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Apple could make iPhone screens brighter without draining more battery

Apple is reportedly considering a new light-capturing technique to make future iPhones brighter and more energy-efficient  (Apple)
Apple is reportedly considering a new light-capturing technique to make future iPhones brighter and more energy-efficient (Apple)

We’ve all developed a series of rituals to save our phones from dying due to low power. If you’re anything like us, the first thing you do when you get the dreaded low-battery message is dim the screen.

Whether or not it makes a difference, it feels good to think that you may have snatched more screen time from the jaws of phone death.

Fortunately, the tech gods are aware of our dilemma and are working on a fix. A new report claims Apple may borrow a feature found in high-end TVs to boost the brightness of future iPhones without sacrificing power.

To pull off the feat, LG and Samsung - which supply displays to Apple - have offered to apply micro-lens array (MLA) to the iPhone’s OLED screen, claims Korean outlet The Elec.

The upgrade could arrive as soon as next year with the launch of the iPhone 16. Apple hasn’t commented on the report.

MLA was the talk of this year’s CES tech conference in Las Vegas as far as OLED TVs were concerned. LG and Panasonic said it helped to produce sets that were up to 150 percent brighter, with over 2,000 nits of brightness in some cases.

LG says it has crammed thousands of microscopic lenses inside its latest TV to capture lost light (LG)
LG says it has crammed thousands of microscopic lenses inside its latest TV to capture lost light (LG)

MLA and OLED explained

So, what exactly is MLA and OLED? Let’s start with the last of those: Instead of using a backlight, each pixel in an OLED display is a small organic light-emitting diode that is individually lit, coloured, or shut off to form the image. This results in stunning colours, deep blacks and enhanced contrast.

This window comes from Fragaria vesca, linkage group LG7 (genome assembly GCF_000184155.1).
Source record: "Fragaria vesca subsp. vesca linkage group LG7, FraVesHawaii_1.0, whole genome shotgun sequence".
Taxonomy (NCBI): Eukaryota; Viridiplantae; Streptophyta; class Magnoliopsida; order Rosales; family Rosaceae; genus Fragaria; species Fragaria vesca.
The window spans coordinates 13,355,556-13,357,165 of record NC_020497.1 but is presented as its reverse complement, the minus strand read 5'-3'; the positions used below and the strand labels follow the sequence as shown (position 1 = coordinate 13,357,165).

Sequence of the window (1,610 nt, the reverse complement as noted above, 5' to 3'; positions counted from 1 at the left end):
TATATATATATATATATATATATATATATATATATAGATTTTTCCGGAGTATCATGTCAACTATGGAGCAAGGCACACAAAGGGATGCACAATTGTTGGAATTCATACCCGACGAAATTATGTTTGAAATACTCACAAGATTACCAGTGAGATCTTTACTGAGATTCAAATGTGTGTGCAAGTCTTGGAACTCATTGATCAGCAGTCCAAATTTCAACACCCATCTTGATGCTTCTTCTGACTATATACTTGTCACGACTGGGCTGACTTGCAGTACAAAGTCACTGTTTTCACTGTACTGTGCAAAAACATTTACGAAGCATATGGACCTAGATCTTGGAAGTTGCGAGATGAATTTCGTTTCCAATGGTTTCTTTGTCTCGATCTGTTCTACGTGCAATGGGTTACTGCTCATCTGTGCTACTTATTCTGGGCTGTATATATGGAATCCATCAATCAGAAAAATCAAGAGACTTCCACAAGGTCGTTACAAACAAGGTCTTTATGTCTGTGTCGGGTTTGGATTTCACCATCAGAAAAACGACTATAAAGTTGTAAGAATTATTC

For its part, Apple has been using a “Super Retina” OLED display since the iPhone X, and an enhanced “Super Retina XDR” OLED screen on the iPhone 11 Pro and beyond.

Despite their strengths, OLED TVs have attracted criticism from some quarters due to their inferior brightness and higher energy consumption compared to Samsung and Sony’s priciest TVs.

Basically, the light being emitted through each organic diode was getting lost as it traveled through the various layers in the display. Seeing as ramping up the brightness of each pixel can reduce the shelf life of an OLED TV, and increase its power consumption, LG decided to do something different.

LG says micro-lens array OLED TVs are 22 percent more efficient than existing OLED models (LG)
LG says micro-lens array OLED TVs are 22 percent more efficient than existing OLED models (LG)

It added a layer of microscopic lenses, also known as an MLA, on top of the OLED pixels. This thin film, combined with a new software algorithm, is designed to capture the light that was being scattered and direct it out toward users. The convex lenses themselves are so tiny that LG claims it can fit more than 5,000 of them on a single pixel, which works out to 42.4 billion lenses on a 77-inch TV.

As a result, LG says that it doesn’t need to use more power to achieve the increased brightness on its latest OLED sets.

Apple’s dilemma

Using the technique on a smartphone isn’t as easy as it sounds, although Apple’s rival Samsung has already done it on some of its Galaxy S Ultra models.

While MLA can straighten the route of OLED light, it can also decrease the intensity of light when viewed from other angles, leading to a limited field of view for users.

If this obstacle can be overcome while maintaining the energy-efficient max brightness of the screen, then Apple may go ahead with the tech, the new report suggests.

To complicate matters further, Apple is dealing with two separate suppliers, each with its own unique expertise. Samsung has used MLA on its own phones and provided it to Chinese smartphone brands such as Vivo, reports MacRumours.

On the other hand, LG has brought it to larger TVs rather than small or medium-sized panels.

At the same time, Apple is also considering another display tech called microLED as part of a push to make more of its own parts. This technique provides extreme levels of peak brightness, matched with the incredible contrast of OLED.